I have a form online that has fields written literally like the following:
Are you blah blah?''
Yes [ ] No [ ]"
A client would like the form to be left online in its current format. This means that the fields would not use input areas. Instead, the user would print the page and complete the form with a pen.
From a screen reader perspective, are there any tips you can give to make the page more accessible?
Heh heh, from that perspective, a form would be better. How is a blind user going to fill in a printed form with a pen? A proper HTML form allows it to be done by anyone. Underline characters won't mean much when read out.
It is possible to style a form to look like a printed form with underlines. Here's a nice example:
That's actually a form.
Another option might be to use a printable PDF that can be filled out digitally. You can set that up easily in Acrobat. Not sure how accessible they are these days, but probably not too bad.
I have a PDF reader but you can't fill anything in with it. I would have to buy the Acrobat Suite. So someone wanting me to fill out their PDF had better be willing to go buy that for me
But our insurance company did similar: there was the online form you could fill out, but if you wanted to print and snail to us, there was an HTML form, which you could either fill out on the computer and then print, or just print. A print stylesheet turned inputs into
width: something in mm;
border: solid #000;
border-width: 0 0 1px 0;
and we added explanatory text to the print stylesheet (use black or blue pen etc) and removed the submit button and other web-form styling to make it look like our paper forms.
For print this worked fine, except in Firefox because that browser has untold retarded Netscape bugs in it... not being able to print half a fieldset on a single page being one of them. If you have long fieldsets, tell users to use a better, modern browser like IE instead of Firefox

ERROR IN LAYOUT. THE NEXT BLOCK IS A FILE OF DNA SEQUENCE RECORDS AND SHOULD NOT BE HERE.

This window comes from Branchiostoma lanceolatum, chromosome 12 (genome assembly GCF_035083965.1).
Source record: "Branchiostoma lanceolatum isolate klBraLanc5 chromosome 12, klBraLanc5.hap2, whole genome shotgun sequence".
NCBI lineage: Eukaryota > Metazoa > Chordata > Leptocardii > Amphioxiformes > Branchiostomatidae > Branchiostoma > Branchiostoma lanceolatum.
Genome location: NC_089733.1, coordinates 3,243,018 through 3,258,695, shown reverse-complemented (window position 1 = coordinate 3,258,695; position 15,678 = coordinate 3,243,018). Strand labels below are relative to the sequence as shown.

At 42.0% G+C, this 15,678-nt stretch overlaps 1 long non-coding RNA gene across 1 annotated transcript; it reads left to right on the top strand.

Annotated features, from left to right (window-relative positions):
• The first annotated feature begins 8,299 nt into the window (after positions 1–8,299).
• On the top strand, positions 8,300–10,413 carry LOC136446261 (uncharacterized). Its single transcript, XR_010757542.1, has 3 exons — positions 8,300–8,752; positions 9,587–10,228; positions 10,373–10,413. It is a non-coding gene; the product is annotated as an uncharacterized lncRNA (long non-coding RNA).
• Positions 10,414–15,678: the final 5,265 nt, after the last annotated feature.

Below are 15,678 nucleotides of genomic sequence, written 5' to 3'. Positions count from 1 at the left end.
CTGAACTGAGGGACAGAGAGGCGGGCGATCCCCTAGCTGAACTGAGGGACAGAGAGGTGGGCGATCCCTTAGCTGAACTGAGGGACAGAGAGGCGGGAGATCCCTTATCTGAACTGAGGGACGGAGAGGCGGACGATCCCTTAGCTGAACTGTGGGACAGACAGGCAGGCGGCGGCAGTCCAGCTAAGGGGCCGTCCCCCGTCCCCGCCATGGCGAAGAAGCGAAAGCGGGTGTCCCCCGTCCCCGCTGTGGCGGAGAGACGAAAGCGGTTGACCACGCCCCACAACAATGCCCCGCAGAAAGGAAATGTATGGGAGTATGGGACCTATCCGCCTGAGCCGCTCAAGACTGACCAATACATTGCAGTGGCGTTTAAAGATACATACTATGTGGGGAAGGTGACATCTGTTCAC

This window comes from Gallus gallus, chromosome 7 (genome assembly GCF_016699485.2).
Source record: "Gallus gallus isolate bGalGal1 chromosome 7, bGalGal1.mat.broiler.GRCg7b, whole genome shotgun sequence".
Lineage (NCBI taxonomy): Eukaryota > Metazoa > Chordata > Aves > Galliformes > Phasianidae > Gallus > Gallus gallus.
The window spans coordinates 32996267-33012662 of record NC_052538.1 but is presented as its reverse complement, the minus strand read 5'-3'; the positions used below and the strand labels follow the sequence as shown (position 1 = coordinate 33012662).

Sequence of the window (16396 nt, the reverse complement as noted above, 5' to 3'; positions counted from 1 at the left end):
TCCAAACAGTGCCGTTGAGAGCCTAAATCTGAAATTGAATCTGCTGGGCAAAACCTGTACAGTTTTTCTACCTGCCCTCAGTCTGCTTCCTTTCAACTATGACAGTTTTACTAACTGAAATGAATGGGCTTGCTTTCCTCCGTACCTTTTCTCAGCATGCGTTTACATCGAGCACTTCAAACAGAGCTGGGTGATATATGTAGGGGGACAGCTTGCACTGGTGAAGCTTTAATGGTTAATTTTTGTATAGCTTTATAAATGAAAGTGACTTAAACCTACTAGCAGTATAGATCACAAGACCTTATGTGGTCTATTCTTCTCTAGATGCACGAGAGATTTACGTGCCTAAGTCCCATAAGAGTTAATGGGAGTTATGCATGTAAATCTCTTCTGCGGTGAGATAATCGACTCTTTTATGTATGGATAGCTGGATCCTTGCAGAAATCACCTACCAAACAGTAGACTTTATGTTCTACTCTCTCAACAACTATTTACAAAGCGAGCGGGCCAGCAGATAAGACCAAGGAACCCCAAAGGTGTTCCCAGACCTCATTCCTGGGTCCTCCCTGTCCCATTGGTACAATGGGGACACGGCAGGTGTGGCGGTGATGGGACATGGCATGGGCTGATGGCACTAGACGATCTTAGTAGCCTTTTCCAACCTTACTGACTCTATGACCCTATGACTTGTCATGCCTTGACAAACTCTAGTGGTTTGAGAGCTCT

Well, I guess PDF forms may disagree. I'll send you one to fill up and you'd only need the Reader, no need for me to buy the whole suite for you. I'll even throw in some JS code for validation.
But let me give the OP an advice you've given me before: just say it. That is, describe it, make it verbose, but hide the verbosity: http://webaim.org/techniques/css/invisiblecontent/ from normal users.
does Reader run on Linux?
We had Reader on all our Windows machines, but none of them could make any changes to our PDFs. The boss could, but he had the whole Suite, and thought everyone with Windows did.
There are copies of reader available free for all common operating systems.
You can't update the PDF itself using reader but if the PDF has a form defined within it to overlay the page then you can fill that out and save it as an FDF. You only need the full version of Acrobat (or an equivalent program) in order to create the overlay for the form.
I used to use a PDF with form overlay for a club new membership application form so that those that wanted to could fill it out online before printing it already filled out and those that preferred could simply print it out and then fill it in by hand. It did involve having to copy all the form fields from the old form to the new one every time there were any changes so to reduce my workload I switched to using an HTML form to collect the information and then store the information as well as generating the PDF with the fields filled out (and a code number on the form to match it back to the stored info to save me having to retype it).
Maybe the boss screwed that up when making the forms?
Ah, someone found a solution using OpenOffice and ImageMagick: http://www.linuxquestions.org/questions/linuxquestions-org-member-success-stories-23/how-to-fill-pdf-forms-even-read-only-%3B-better-than-acroread-v9-for-linux-796720/
I suspect Orca would be limited to how well it deals with OpenOffice more than anything... recently someone on the list was mentioning working with some new Adobe PDF reader for Linux, but ultimately he still ended up converting to text and opening the file in gEdit to really read it. https://mail.gnome.org/archives/orca-list/2012-May/msg00520.html
This might also be of interest to the OP if PDFs will be used: PDF Accessibility Testing with JAWS, NVDA and Window-Eyes.
The only speech-recognition software I know of is Dragon (Windows) and I have no idea how easy or hard it is to fill out a form on a PDF with Dragon compared to an HTML form. Or some other kind of form.
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